In the past 2 years I would hazard a guess that I’ve done a little under a dozen workouts more than an hour long. Most workouts a little less than 45 mins all of which typically included a 10 minute warm up on a piece of CV equipment of some description.
Essentially the weights I’ve done have been around 35 mins in total.
Several points here.
I’m an experienced trainee. I’ve been going to the gym for almost 25 years and therefore I’ll typically need more training volume than most to progress or maintain.
My training intent is largely to maintain and my diet dictates what happens in response to my training.
I train for the most part in a commercial gym. I don’t have any exclusivity over equipment so I have to improvise sometimes and therefore my workout plays around loose guidelines.
Training at present is:
12-16 sets per muscle group per session.
2 sessions per muscle group over an 8 day period.
Over an 8 day period each muscle group receives 24-32 working sets (most of you will be attempting to hit that in one session)
Reason for this is:
Maintaining intensity over 35 mins is much easier than 60+ mins. This means I hit 70 mins of intense work a week.
Increased protein synthesis. This is analogous of me employing builders to build an extension and getting them in 4-5 days a week instead of 2-3. If I train a muscle group once a week I’m elevating protein synthesis in that muscle for 48 hours over 8 days. If I hit it twice it’s elevated for 96 hours. Make sense.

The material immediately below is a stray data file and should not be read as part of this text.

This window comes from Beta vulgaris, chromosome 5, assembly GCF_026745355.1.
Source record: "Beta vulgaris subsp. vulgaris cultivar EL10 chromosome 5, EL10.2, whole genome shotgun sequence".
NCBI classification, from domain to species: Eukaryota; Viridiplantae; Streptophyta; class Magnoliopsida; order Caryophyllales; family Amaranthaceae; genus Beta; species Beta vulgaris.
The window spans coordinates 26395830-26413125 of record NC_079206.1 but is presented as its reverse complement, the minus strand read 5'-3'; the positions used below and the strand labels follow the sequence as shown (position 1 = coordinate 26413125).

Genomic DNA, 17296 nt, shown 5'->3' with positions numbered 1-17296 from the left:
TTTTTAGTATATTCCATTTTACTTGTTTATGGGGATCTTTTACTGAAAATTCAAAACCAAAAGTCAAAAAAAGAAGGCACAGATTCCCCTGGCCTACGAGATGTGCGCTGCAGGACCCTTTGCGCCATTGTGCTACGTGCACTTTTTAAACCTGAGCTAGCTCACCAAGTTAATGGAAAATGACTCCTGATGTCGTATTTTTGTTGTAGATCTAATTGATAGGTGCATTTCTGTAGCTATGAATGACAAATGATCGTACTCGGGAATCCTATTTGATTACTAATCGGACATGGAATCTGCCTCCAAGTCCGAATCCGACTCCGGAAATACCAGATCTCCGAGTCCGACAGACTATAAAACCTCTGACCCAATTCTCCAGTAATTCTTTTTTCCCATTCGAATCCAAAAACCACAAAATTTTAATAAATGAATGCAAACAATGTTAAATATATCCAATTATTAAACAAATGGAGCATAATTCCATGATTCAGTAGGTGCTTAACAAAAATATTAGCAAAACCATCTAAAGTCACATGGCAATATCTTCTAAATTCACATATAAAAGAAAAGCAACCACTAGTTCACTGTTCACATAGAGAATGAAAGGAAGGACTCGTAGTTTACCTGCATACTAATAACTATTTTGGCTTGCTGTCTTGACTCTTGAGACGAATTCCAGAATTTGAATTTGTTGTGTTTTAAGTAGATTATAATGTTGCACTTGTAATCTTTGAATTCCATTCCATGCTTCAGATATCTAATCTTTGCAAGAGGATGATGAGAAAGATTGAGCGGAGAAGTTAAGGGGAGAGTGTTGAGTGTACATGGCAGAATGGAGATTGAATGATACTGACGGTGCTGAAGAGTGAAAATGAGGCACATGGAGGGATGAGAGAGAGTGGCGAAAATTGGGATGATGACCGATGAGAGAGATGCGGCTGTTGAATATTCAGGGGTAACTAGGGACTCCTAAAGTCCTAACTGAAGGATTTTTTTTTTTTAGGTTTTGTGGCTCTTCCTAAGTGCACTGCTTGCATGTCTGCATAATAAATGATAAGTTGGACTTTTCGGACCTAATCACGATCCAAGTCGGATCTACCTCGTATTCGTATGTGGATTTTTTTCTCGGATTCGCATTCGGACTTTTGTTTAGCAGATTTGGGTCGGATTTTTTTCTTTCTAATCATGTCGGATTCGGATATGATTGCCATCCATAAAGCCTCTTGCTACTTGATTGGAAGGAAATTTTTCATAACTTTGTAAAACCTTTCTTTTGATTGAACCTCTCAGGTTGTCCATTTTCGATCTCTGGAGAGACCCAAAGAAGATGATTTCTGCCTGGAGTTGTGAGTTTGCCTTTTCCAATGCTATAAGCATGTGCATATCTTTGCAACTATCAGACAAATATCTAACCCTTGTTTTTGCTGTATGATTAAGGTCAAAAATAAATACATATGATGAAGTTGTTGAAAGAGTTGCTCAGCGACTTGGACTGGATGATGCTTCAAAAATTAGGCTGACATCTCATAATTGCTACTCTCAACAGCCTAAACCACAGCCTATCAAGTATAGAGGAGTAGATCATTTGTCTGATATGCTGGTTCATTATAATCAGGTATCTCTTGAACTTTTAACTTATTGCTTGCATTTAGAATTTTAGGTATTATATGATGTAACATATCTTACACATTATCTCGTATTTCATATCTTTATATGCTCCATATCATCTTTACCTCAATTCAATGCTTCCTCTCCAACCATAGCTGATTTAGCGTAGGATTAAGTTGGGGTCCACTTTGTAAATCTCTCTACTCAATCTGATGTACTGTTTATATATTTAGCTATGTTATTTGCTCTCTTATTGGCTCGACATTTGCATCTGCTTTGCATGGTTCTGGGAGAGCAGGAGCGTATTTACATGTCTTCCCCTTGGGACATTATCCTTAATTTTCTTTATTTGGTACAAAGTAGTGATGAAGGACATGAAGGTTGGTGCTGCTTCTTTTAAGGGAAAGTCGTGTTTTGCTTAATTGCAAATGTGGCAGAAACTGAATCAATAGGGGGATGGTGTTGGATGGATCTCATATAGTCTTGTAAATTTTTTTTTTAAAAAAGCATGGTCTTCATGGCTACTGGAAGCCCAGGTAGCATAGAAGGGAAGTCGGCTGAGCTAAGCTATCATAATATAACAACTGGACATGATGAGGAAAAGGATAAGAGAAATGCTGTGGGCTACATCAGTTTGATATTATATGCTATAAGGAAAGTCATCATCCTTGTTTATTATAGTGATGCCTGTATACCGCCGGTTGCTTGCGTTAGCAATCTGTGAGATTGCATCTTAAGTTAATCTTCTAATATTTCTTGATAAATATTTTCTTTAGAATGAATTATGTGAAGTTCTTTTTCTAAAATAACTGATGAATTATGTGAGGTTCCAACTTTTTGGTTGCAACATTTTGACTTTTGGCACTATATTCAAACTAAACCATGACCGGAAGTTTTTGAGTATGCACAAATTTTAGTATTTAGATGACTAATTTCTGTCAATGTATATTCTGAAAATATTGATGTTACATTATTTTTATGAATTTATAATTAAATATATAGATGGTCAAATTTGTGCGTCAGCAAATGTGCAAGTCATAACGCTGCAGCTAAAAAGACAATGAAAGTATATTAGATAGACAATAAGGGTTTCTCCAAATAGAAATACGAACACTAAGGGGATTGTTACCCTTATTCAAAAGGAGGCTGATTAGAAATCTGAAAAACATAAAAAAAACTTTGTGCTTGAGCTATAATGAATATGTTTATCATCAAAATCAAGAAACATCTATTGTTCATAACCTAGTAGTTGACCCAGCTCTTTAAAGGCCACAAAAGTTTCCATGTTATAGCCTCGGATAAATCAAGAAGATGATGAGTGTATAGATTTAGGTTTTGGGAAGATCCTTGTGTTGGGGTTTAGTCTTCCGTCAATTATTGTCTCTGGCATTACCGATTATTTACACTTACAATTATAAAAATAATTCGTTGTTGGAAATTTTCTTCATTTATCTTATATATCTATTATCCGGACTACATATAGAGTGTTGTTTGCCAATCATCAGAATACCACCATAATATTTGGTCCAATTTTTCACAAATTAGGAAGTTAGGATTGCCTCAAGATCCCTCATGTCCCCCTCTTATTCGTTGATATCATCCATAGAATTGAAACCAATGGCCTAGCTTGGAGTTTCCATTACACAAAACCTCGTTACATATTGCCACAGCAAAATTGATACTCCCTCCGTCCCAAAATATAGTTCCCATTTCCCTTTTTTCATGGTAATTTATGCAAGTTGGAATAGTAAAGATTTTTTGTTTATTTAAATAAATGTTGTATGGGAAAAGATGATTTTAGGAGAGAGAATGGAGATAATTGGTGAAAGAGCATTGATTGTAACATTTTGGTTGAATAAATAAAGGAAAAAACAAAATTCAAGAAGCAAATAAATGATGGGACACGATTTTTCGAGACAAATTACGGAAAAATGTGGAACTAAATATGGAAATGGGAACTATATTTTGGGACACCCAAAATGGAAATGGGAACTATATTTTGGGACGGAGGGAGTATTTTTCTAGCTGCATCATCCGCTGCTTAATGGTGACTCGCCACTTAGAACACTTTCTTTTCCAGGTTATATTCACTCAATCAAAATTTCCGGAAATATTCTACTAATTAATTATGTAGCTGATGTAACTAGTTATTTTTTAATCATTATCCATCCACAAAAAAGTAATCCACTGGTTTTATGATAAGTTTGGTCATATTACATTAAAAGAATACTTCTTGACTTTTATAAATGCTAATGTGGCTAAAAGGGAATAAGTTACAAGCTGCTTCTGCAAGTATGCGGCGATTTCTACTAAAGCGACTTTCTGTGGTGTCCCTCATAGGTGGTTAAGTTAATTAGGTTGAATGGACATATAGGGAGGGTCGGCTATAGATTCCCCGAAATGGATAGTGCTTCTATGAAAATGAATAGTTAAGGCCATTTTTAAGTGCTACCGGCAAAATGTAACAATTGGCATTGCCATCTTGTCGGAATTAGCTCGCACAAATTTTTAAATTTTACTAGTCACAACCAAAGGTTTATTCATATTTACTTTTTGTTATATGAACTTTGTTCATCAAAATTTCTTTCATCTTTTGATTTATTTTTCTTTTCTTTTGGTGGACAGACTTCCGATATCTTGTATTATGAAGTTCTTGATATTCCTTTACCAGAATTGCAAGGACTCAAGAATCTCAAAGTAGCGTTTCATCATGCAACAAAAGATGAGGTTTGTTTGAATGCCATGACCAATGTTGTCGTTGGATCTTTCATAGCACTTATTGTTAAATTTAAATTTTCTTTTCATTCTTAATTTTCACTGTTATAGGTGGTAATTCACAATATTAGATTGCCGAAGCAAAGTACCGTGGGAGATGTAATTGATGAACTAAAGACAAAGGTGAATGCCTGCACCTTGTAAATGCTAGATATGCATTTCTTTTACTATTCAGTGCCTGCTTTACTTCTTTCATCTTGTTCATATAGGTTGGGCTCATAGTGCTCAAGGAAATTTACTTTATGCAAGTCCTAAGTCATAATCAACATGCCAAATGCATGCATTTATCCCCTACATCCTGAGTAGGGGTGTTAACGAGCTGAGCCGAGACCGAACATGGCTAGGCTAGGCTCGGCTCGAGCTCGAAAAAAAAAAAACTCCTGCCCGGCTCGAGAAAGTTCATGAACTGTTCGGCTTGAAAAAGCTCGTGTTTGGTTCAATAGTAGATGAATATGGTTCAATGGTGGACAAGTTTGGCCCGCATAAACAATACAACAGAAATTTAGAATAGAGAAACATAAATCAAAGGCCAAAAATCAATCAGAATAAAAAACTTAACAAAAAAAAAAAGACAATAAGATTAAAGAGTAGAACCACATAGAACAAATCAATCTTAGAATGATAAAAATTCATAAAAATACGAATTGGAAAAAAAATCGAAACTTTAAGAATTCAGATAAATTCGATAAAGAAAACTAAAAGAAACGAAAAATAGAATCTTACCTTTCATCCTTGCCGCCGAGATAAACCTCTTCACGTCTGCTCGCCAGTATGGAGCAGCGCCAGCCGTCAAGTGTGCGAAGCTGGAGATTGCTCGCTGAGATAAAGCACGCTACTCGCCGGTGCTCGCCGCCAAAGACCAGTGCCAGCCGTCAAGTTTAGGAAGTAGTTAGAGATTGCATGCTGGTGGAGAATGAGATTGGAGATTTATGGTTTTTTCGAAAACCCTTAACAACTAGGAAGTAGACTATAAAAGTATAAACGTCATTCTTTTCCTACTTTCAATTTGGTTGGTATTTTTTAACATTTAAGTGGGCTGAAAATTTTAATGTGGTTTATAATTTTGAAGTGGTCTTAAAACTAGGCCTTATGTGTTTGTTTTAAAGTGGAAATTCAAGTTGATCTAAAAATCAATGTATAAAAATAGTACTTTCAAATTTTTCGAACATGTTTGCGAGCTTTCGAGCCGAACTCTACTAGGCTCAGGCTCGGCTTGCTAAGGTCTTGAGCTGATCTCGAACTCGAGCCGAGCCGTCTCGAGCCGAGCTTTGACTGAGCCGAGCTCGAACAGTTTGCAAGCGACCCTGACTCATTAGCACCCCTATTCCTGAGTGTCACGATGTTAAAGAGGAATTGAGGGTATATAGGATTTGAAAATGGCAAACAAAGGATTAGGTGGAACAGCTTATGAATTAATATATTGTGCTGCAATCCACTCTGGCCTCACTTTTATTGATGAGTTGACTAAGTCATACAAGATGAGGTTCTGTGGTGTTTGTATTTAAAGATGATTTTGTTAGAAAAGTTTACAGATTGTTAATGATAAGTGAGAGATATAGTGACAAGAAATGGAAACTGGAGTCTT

The routine as it is today:
Day 1. Chest and Arm flexion (biceps and forearms)
Day 2. Back and Triceps
Day 3. Hamstrings and calves
Day 4. Quads and Abs
I take days off when they’re imposed because of life, work etc. I don’t plan them as I’m not a full time athlete. I certainly don’t beat myself up if I miss a day at the gym. If I’m tired I may take a day off or I maybe had a bad nights sleep.
I don’t do much shoulders as in my case they get enough secondary stimulus for me and due to some past injuries they get aggravated easily. Muscle pain is ok, joint pain I’m very wary off as I age.
Having time to workout is about firstly it fitting into your life hierarchy.
If in your 14-16 hours you’re awake working out doesn’t fit in you potentially don’t see or havn’t previously seen the value in it. My role as a coach is for firstly you to value it enough that it fits in there.
If I take my hierarchy it would look something like this. The first ones take precedence over the last.
Family and close friends
Activity and training
As someone who values training as highly as I do both family and work take priority over ‘hitting the gym’.
I’m also fortunate that my other half trains with me. We both see the value of training to our quality of life so therefore it’s something we plan for and fit in around the other two priorities.
My point is. I could bang on about how important working out is to quality of life. If you’re flat broke, have no friends and your family are quite aware that they take secondary importance to your gym time your quality of life needs some context perhaps added to it.
Looking awesome will only bring you so much happiness.
If we consider simply health, longevity, the mental release that working out gives you maybe it will sit in a better hierarchal place.
Working out and keeping fit and healthy is a necessity for life the way I see it.
Living a life and being productive with your time is also another.